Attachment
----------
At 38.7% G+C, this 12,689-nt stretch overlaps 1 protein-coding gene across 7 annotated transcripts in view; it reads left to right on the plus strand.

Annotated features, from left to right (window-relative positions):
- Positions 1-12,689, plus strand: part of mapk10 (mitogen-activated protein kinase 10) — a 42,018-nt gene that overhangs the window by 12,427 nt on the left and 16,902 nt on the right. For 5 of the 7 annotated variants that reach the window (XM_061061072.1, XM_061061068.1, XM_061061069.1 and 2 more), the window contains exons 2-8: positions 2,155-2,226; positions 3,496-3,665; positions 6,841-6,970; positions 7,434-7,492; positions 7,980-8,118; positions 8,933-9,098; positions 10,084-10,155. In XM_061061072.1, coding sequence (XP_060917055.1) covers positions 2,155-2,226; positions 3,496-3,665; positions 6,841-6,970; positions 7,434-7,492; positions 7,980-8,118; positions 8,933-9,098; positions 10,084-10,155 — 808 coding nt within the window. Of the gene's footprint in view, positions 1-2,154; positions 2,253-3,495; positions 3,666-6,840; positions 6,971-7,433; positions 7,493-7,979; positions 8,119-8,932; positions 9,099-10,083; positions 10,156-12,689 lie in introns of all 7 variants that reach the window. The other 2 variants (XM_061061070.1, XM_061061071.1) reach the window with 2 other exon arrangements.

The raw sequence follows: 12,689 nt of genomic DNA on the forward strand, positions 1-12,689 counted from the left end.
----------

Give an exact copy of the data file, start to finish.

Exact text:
At 38.7% G+C, this 12,689-nt stretch overlaps 1 protein-coding gene across 7 annotated transcripts in view; it reads left to right on the plus strand.

Annotated features, from left to right (window-relative positions):
- Positions 1-12,689, plus strand: part of mapk10 (mitogen-activated protein kinase 10) — a 42,018-nt gene that overhangs the window by 12,427 nt on the left and 16,902 nt on the right. For 5 of the 7 annotated variants that reach the window (XM_061061072.1, XM_061061068.1, XM_061061069.1 and 2 more), the window contains exons 2-8: positions 2,155-2,226; positions 3,496-3,665; positions 6,841-6,970; positions 7,434-7,492; positions 7,980-8,118; positions 8,933-9,098; positions 10,084-10,155. In XM_061061072.1, coding sequence (XP_060917055.1) covers positions 2,155-2,226; positions 3,496-3,665; positions 6,841-6,970; positions 7,434-7,492; positions 7,980-8,118; positions 8,933-9,098; positions 10,084-10,155 — 808 coding nt within the window. Of the gene's footprint in view, positions 1-2,154; positions 2,253-3,495; positions 3,666-6,840; positions 6,971-7,433; positions 7,493-7,979; positions 8,119-8,932; positions 9,099-10,083; positions 10,156-12,689 lie in introns of all 7 variants that reach the window. The other 2 variants (XM_061061070.1, XM_061061071.1) reach the window with 2 other exon arrangements.

The raw sequence follows: 12,689 nt of genomic DNA on the forward strand, positions 1-12,689 counted from the left end.